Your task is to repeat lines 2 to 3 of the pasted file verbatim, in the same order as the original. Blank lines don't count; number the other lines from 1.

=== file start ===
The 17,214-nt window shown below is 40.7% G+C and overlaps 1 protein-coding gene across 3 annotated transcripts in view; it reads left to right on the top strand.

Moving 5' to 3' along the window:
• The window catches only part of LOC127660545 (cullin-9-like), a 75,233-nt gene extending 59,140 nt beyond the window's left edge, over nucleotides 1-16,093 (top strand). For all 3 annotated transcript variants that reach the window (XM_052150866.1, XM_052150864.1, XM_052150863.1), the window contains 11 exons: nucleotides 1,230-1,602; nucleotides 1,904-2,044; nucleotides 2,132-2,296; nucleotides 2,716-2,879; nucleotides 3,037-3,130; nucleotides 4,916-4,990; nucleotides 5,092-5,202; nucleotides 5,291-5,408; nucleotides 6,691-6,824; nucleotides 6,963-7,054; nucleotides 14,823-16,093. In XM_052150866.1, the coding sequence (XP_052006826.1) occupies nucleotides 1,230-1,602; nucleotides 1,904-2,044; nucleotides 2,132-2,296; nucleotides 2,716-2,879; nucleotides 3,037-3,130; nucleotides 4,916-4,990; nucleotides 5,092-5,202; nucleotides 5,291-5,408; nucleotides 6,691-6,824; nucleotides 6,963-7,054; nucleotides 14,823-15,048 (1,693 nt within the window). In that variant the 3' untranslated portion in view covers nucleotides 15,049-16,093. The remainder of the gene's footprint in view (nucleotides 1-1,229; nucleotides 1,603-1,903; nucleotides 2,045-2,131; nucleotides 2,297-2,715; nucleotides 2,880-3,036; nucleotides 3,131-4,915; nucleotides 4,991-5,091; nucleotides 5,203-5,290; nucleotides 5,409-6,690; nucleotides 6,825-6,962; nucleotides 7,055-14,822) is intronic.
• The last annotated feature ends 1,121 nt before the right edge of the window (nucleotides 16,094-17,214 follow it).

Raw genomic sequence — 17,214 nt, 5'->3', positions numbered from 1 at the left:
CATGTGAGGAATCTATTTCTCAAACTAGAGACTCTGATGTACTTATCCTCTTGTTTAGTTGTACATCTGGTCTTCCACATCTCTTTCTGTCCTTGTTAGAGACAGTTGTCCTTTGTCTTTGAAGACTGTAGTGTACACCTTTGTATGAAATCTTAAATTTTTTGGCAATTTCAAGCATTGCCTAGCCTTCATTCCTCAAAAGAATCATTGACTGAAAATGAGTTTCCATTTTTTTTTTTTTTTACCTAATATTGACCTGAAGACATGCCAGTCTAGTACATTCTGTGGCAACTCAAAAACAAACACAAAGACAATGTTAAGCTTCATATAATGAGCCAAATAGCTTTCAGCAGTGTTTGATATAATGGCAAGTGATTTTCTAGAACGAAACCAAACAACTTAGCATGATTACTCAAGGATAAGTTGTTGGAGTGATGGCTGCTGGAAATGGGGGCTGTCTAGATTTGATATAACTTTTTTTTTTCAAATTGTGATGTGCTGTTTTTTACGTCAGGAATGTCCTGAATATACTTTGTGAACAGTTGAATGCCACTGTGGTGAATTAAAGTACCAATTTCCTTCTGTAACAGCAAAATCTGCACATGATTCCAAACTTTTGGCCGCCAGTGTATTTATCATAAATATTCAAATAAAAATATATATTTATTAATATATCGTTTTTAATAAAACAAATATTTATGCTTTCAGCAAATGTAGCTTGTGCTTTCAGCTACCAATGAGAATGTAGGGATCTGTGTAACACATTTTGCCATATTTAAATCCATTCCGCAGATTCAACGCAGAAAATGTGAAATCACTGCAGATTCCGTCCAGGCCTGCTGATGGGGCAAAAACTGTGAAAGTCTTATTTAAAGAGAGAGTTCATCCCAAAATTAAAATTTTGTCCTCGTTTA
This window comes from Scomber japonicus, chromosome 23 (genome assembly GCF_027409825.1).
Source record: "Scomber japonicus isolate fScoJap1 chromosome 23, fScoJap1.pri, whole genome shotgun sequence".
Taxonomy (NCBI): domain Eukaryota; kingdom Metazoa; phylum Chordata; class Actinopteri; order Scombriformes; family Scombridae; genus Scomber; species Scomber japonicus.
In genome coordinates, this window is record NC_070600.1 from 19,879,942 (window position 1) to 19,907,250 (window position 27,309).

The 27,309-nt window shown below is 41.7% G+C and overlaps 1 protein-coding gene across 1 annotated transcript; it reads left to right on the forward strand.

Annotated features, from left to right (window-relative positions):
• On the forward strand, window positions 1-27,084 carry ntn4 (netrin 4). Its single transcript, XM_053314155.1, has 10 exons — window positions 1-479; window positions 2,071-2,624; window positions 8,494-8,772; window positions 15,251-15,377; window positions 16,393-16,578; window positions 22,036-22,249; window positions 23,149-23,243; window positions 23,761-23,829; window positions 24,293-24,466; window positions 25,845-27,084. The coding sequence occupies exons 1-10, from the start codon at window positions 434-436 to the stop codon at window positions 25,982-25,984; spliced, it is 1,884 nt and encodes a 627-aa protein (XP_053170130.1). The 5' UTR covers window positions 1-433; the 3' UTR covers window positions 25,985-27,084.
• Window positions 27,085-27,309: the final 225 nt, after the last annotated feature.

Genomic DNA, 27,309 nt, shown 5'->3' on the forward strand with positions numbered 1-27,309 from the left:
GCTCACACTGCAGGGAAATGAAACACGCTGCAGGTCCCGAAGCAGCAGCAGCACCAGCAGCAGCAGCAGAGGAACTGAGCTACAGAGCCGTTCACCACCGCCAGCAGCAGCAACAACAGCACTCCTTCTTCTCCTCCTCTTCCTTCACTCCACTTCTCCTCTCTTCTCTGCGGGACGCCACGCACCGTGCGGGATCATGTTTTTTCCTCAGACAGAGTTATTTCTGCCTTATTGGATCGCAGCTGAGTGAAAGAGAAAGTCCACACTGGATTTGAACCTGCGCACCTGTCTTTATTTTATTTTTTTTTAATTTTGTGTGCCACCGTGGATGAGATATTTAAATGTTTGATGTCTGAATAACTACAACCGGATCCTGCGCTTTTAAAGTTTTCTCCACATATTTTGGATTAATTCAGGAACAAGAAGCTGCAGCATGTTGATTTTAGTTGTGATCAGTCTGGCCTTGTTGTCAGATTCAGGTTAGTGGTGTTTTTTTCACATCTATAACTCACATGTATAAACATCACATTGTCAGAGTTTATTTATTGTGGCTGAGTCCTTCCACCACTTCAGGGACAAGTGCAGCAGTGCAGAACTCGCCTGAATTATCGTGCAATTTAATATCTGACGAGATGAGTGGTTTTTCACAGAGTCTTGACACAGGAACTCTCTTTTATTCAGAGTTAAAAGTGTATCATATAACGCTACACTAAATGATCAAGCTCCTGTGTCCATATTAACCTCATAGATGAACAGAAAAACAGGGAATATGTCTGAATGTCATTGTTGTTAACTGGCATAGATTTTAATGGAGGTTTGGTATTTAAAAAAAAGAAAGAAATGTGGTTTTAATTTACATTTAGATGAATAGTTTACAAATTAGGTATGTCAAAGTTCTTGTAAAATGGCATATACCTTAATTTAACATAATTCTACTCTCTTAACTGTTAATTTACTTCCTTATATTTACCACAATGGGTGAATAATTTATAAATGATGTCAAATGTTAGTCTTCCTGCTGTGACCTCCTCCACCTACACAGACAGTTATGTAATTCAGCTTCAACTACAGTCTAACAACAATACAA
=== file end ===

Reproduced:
Moving 5' to 3' along the window:
• The window catches only part of LOC127660545 (cullin-9-like), a 75,233-nt gene extending 59,140 nt beyond the window's left edge, over nucleotides 1-16,093 (top strand). For all 3 annotated transcript variants that reach the window (XM_052150866.1, XM_052150864.1, XM_052150863.1), the window contains 11 exons: nucleotides 1,230-1,602; nucleotides 1,904-2,044; nucleotides 2,132-2,296; nucleotides 2,716-2,879; nucleotides 3,037-3,130; nucleotides 4,916-4,990; nucleotides 5,092-5,202; nucleotides 5,291-5,408; nucleotides 6,691-6,824; nucleotides 6,963-7,054; nucleotides 14,823-16,093. In XM_052150866.1, the coding sequence (XP_052006826.1) occupies nucleotides 1,230-1,602; nucleotides 1,904-2,044; nucleotides 2,132-2,296; nucleotides 2,716-2,879; nucleotides 3,037-3,130; nucleotides 4,916-4,990; nucleotides 5,092-5,202; nucleotides 5,291-5,408; nucleotides 6,691-6,824; nucleotides 6,963-7,054; nucleotides 14,823-15,048 (1,693 nt within the window). In that variant the 3' untranslated portion in view covers nucleotides 15,049-16,093. The remainder of the gene's footprint in view (nucleotides 1-1,229; nucleotides 1,603-1,903; nucleotides 2,045-2,131; nucleotides 2,297-2,715; nucleotides 2,880-3,036; nucleotides 3,131-4,915; nucleotides 4,991-5,091; nucleotides 5,203-5,290; nucleotides 5,409-6,690; nucleotides 6,825-6,962; nucleotides 7,055-14,822) is intronic.